All cases are discussed by: Dr. Dolphine Oda, UW-Oral Pathology Biopsy Service
Large radiolucency: Left posterior maxilla and maxillary sinus
Contributed by: Dr. Craig Neal
Oral & Maxillofacial Surgery, Kirkland, WA
Case Summary and Diagnostic Information
This is a 6-year-old female who was referred to a pediatric dentist for evaluation of a recently noticed left cheek swelling (Figure 1).
This is a 6-year-old female who was referred to a pediatric dentist for evaluation of a recently noticed left cheek swelling. She was subsequently referred to an oral surgeon for the evaluation of a large vestibular swelling and cyst-like lesion involving the left maxilla. The CBCT revealed a large radiolucent lesion at the left posterior maxilla filling the left maxillary sinus (Figures 1-4). The lesion is pushing teeth apart and has focally extending into the lateral nasal wall. The swelling is not well demarcated.
Figure 1 This is a panoramic view of the CBCT imaging taken by the Oral Surgeon’s office at first clinical presentation. Note the large and diffuse radiolucency of the left posterior maxilla pushing teeth apart.
Figure 2 This is an axial view of the CBCT imaging taken at first clinical presentation demonstrating a large neoplasm expanding the buccally and filling the left maxillary sinus.
Figure 3 This is a coronal view of the CBCT imaging taken at first clinical presentation demonstrating a large neoplasm filling the left maxillary sinus and breaking through the bone in more than one area.
Figure 4 This is a sagittal view of the CBCT imaging taken at first clinical presentation demonstrating a large neoplasm displacing teeth and filling the left maxillary sinus.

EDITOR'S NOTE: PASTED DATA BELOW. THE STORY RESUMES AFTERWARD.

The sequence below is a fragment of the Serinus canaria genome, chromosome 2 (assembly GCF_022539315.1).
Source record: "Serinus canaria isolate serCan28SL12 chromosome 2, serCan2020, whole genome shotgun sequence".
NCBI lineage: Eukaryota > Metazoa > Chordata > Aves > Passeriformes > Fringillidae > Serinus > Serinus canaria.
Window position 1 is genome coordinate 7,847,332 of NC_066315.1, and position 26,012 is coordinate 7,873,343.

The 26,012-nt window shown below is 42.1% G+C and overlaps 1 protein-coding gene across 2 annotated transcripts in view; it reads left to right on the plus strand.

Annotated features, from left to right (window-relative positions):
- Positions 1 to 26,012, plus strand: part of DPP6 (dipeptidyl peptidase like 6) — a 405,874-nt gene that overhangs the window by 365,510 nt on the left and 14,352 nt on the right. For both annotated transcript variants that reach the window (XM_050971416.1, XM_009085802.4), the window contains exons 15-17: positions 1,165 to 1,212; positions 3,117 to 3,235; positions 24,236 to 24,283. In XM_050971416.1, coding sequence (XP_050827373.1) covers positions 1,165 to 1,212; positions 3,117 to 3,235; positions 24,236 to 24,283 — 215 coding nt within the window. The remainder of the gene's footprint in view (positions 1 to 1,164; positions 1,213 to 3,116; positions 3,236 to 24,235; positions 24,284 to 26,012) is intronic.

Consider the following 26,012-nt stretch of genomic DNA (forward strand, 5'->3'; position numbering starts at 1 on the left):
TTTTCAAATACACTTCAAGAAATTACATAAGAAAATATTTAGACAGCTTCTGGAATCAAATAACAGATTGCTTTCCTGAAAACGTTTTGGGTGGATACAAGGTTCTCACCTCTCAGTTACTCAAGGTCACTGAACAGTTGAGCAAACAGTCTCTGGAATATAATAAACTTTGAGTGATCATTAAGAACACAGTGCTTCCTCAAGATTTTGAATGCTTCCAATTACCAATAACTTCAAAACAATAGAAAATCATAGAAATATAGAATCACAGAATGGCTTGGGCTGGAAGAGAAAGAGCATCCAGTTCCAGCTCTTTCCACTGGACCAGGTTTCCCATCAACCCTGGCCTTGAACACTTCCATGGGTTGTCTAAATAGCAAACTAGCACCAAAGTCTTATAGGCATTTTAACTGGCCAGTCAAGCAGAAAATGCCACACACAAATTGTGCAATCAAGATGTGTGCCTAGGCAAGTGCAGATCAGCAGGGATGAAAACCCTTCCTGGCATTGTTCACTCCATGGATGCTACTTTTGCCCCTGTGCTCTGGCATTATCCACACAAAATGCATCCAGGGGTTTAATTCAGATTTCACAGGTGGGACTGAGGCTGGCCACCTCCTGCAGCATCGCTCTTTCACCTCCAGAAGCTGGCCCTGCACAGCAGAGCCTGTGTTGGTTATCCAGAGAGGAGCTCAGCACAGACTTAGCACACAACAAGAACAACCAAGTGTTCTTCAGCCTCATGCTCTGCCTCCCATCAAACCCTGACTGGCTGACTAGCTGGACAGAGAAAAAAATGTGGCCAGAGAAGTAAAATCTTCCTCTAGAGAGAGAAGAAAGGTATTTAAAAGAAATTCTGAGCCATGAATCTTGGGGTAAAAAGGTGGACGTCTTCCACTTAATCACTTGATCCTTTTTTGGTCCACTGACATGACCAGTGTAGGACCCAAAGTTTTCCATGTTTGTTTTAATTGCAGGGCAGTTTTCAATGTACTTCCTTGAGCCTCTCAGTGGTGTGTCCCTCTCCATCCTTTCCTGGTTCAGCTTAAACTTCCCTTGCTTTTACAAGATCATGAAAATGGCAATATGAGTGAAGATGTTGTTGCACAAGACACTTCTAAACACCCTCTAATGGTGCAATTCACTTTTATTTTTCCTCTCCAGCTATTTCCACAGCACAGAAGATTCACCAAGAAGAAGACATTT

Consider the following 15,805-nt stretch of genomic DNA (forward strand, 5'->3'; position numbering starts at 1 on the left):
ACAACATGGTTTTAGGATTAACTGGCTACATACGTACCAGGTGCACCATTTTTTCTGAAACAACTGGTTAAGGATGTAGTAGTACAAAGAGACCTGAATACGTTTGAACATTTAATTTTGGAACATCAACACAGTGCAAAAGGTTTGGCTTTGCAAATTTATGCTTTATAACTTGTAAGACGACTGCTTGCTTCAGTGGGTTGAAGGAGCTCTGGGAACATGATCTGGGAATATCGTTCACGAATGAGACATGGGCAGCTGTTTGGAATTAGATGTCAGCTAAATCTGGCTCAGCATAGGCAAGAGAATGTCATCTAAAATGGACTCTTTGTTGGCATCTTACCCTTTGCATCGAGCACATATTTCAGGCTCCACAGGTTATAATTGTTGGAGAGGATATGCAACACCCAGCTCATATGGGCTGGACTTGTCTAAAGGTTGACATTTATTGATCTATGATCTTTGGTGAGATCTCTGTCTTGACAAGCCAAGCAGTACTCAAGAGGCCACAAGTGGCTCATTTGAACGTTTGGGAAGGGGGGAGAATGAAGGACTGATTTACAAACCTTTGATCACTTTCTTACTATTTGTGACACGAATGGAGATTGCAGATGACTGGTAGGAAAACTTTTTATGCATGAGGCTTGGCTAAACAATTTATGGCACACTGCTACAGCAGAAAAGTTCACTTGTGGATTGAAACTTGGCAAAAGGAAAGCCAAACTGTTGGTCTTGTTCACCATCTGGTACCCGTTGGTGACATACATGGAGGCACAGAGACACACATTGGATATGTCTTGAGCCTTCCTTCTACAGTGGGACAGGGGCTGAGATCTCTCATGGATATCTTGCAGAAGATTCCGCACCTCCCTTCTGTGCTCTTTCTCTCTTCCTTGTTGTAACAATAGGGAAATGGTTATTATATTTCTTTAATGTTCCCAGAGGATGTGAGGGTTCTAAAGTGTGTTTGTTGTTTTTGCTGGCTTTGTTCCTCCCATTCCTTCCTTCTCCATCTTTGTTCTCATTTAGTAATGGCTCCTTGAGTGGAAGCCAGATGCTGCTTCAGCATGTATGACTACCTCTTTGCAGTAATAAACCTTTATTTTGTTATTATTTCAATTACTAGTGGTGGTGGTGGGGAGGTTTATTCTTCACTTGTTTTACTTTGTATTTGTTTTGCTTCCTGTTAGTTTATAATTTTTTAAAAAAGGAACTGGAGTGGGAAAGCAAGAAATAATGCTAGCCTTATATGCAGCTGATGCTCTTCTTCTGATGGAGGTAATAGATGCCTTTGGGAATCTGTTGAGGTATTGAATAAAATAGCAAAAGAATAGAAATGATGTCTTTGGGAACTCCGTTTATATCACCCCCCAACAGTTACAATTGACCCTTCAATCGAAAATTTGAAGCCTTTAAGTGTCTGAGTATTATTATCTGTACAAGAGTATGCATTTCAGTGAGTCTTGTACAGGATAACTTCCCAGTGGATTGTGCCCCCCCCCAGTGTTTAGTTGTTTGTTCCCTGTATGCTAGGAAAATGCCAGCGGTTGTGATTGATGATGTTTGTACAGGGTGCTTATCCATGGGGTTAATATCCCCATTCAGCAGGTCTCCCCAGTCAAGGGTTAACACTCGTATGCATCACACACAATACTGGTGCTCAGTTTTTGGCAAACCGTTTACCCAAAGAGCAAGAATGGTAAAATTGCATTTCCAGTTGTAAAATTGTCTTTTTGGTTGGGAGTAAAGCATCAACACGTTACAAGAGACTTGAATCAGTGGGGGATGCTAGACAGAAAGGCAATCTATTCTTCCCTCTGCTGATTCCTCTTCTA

The past medical history is not significant.
The swelling of the cheek was only recently noticed by the child’s parents. The duration of the left maxilla and maxillary sinus swelling is unknown. The lesion is displacing teeth and pushing them apart (Figures 1 & 4). Per CBCT, this lesion is also filling the maxillary sinus and expanding the bone (Figures 2-4). Clinically the maxillary vestibule shows fullness and loss of vestibular depth. It is asymptomatic and is somewhat firm to palpation and was not fluctuant. The swelling was not painful and there was no neural dysfunction.
Incisional biopsy was performed under IV sedation-the area was surgically exposed to show a relatively solid tumor grayish in color. The tumor peeled away from the overlying mucosa without difficulty. It had expanded through the lateral maxilla and filled the sinus. It was possible to begin exploring the edge of the lesion with a double ended curette by separating it from the mucosa and residual maxillary bone that surrounded it. Multiple fragments of tissue were biopsied and submitted for microscopic examination.
Histologic examination reveals multiple pieces of soft tissue composed of loose and myxoid connective tissue (Figure 5). It is made-up of stellate and small spindle-shaped fibroblasts suspended on delicate collagen fibers (Figures 6 & 7). In some areas, the myxoid connective tissue is hypocellular while in others it is slightly more cellular and has thicker collagen fibers. There is no evidence of an epithelial component or tumor-produced calcified material. There is evidence of host bone surrounded by the myxoid connective tissue. The immunohistochemistry stain is negative with S100 (not shown) which rules out myxoid peripheral nerve neoplasm.
Figure 5 Low power (x40) H & E histology demonstrating myxoid and hypocellular fibrous connective tissue stroma made up of a small and stellate or spindle-shaped fibroblasts suspended on delicate collagen fibers and myxoid background.
Figure 6 Higher power (x 100) H & E histology demonstrating the higher power of the histology described in Figure 4.
Figure 7 High power (x 200) H & E histology demonstrating the scant spindled shaped cells suspended on delicate collagen fibers and small blood vessels.
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